I will get in contact with those guys you mentioned.  Is bobby Hoyt on here too? I can't find a website for him anywhere.  I might be better off just getting a replacement barrel too. 


Again thank you guys for your honesty and for the help! It's greatly appreciated!

Carl Hutchison

Offline Daryl

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Re: Reading patches
« Reply #33 on: August 12, 2021, 07:04:06 PM »
Best wishes in your endeavour, Carl.
Daryl

"a gun without hammers is like a spaniel without ears" King George V

Offline Hutch

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Re: Reading patches
« Reply #34 on: August 12, 2021, 07:09:41 PM »
Best wishes in your endeavour, Carl.

Thank you. 

I talked with both Rich and Bobby today.  Both are awesome! I think Bobby is gonna be more what I need.  Rich didn't sound like he could go up a full size, as cool as having something different like a .51 sounds I don't think that would be best for me.  I'm looking forward to getting this thing fixed right, and more importantly taking care of it RIGHT this time around.  Another plus, I've been wanting to brown the barrel, and change sights, so this is a great excuse to do it. 

Gonna have to get some .54 loading and cleaning stuff but that's not the end of the world. 


One concern I have while I'm thinking about it.  Ramrod.  It has one of those plastic feeling rods.  I'm not s huge fan of it really.  But my big question is, how much difference in rods is there, if any, between .50 and. 54? Both are a 3/8 rod aren't they? Just a different end? 

Thanks y'all!

Offline Hutch

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Re: Reading patches
« Reply #35 on: August 12, 2021, 09:28:10 PM »
Quick question so I don't have to harass Bobby again, I know he's busy.  Do you just toss a check in the box with he barrel or something when you send it?

Offline smallpatch

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Re: Reading patches
« Reply #36 on: August 13, 2021, 03:50:38 AM »
Bobby will send an invoice back with the returned barrel.
In His grip,

Dane

Offline Hutch

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Re: Reading patches
« Reply #37 on: August 13, 2021, 03:52:17 AM »
Bobby will send an invoice back with the returned barrel.

Thank you sir

Offline hanshi

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Re: Reading patches
« Reply #38 on: August 13, 2021, 08:28:28 PM »
You won't regret letting Bobby Hoyt make it into a new barrel.
!Jozai Senjo! "always present on the battlefield"
Young guys should hang out with old guys; old guys know stuff.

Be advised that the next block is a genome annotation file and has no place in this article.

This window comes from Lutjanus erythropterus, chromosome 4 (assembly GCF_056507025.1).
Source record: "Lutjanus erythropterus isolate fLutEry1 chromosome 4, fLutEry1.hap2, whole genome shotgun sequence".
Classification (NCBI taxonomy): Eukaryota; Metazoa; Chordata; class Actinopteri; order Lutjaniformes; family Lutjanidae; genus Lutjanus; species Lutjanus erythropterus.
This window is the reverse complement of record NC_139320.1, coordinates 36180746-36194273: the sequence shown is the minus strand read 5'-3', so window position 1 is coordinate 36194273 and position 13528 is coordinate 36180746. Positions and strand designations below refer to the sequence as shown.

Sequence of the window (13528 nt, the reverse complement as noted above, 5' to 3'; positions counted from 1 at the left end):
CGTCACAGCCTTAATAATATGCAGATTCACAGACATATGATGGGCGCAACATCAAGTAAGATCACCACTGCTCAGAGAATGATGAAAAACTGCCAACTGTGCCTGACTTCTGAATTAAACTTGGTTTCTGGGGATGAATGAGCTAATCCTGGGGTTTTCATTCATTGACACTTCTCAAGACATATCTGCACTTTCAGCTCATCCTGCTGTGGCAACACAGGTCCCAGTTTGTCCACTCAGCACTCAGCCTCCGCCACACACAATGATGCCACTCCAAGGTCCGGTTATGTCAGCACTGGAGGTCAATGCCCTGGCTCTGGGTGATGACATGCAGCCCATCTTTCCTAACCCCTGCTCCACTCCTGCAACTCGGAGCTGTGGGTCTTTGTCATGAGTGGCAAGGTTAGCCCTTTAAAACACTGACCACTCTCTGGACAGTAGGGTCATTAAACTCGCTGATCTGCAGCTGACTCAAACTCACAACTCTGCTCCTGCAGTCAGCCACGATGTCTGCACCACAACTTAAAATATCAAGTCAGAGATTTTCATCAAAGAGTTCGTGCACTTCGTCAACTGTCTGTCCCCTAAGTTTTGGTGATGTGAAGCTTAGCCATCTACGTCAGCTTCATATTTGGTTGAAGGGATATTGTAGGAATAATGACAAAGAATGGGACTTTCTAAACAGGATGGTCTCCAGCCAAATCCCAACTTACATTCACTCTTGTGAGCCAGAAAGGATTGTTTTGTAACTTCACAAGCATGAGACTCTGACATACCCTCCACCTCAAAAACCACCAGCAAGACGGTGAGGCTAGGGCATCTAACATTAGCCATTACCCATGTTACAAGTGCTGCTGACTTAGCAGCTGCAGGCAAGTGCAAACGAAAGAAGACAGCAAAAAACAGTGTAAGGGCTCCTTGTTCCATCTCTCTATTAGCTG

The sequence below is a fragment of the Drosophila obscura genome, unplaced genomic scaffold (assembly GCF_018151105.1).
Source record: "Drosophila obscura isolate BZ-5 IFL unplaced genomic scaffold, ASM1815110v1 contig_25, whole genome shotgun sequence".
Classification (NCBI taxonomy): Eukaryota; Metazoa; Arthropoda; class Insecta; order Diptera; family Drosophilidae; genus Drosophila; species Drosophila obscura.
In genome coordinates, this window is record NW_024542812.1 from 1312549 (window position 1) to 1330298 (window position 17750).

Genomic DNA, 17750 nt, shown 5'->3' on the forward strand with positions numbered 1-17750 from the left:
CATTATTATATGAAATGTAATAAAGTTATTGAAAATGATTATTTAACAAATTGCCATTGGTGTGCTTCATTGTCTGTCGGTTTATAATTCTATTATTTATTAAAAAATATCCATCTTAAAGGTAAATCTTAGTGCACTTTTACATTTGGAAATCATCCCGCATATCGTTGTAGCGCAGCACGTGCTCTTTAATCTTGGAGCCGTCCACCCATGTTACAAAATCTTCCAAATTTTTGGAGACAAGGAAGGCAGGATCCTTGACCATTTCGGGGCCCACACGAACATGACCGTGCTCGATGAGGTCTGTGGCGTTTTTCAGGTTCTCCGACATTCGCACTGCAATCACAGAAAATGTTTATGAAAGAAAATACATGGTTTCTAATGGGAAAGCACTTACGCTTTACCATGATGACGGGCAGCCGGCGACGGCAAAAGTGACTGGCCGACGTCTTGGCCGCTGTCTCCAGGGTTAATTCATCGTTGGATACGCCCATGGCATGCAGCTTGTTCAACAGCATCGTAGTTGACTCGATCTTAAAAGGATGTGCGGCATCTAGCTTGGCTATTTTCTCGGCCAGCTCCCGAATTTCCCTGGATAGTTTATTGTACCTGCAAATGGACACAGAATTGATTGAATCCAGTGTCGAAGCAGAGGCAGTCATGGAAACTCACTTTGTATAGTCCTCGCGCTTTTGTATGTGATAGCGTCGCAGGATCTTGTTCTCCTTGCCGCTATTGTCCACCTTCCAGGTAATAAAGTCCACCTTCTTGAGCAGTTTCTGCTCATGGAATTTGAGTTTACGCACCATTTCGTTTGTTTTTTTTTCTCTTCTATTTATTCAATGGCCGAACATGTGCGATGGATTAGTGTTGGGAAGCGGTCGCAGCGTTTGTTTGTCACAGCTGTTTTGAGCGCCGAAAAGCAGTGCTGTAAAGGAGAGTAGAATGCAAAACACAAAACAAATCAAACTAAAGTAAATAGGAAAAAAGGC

Offline Hutch

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Re: Reading patches
« Reply #39 on: August 13, 2021, 08:37:47 PM »
You won't regret letting Bobby Hoyt make it into a new barrel.

I got all the stuff pulled off of it except the plug and drum last night.  Gonna strip the blue over the weekend and give it a coat of gun grease before I send it to him.  I'll brown it when it comes back I think.

Offline yellowhousejake

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Re: Reading patches
« Reply #40 on: August 14, 2021, 01:28:06 AM »
Pillow ticking and T.O.T.W. mink oil/grease or 100% neat's-foot oil. A year or two later they shoot like new and show no degradation and actually can be re-lubed and shot again.
Re-lubed and shot again? Come on man! You got to be kidding me. Iíve shot competition for 40 years with some of the tightest tight-wads in the history of mankind and nobody re-uses spent patches. Come on man!!!

I tried to reuse spent patches once and it was a disaster. By the time I got to the third patch I nearly threw up. It took three whiskys to get the taste out of my mouth. I almost gave up on spit patch after that.

DAve

Offline MuskratMike

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Re: Reading patches
« Reply #41 on: August 14, 2021, 01:33:19 AM »
Probably the best reason i have ever herd of why not to use spit patches and use grease or oil. Did make me laugh, thanks for posting it.
"Muskrat" Mike McGuire
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Offline Hutch

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Re: Reading patches
« Reply #42 on: August 14, 2021, 05:22:27 AM »
Pillow ticking and T.O.T.W. mink oil/grease or 100% neat's-foot oil. A year or two later they shoot like new and show no degradation and actually can be re-lubed and shot again.
Re-lubed and shot again? Come on man! You got to be kidding me. Iíve shot competition for 40 years with some of the tightest tight-wads in the history of mankind and nobody re-uses spent patches. Come on man!!!

I tried to reuse spent patches once and it was a disaster. By the time I got to the third patch I nearly threw up. It took three whiskys to get the taste out of my mouth. I almost gave up on spit patch after that.

DAve

😂😂😂😂

Offline hanshi

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Re: Reading patches
« Reply #43 on: August 14, 2021, 08:17:28 PM »
Me?  I'd just skip the spit patch and go directly to the whiskey.  ;D
!Jozai Senjo! "always present on the battlefield"
Young guys should hang out with old guys; old guys know stuff.

Offline Silent Walker

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Re: Reading patches
« Reply #44 on: September 02, 2021, 12:43:37 AM »
Me?  I'd just skip the spit patch and go directly to the whiskey.  ;D


Offline utseabee

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Re: Reading patches
« Reply #45 on: September 02, 2021, 02:44:31 AM »
Sending it to Bobby will be the best thing you can do for this barrel. I am sure it will shoot great when he is done. Bobby is a great guy to deal with.
The difficult we do at once, the impossible takes a little longer.

Offline Mike_StL

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Re: Reading patches
« Reply #46 on: September 03, 2021, 04:06:49 AM »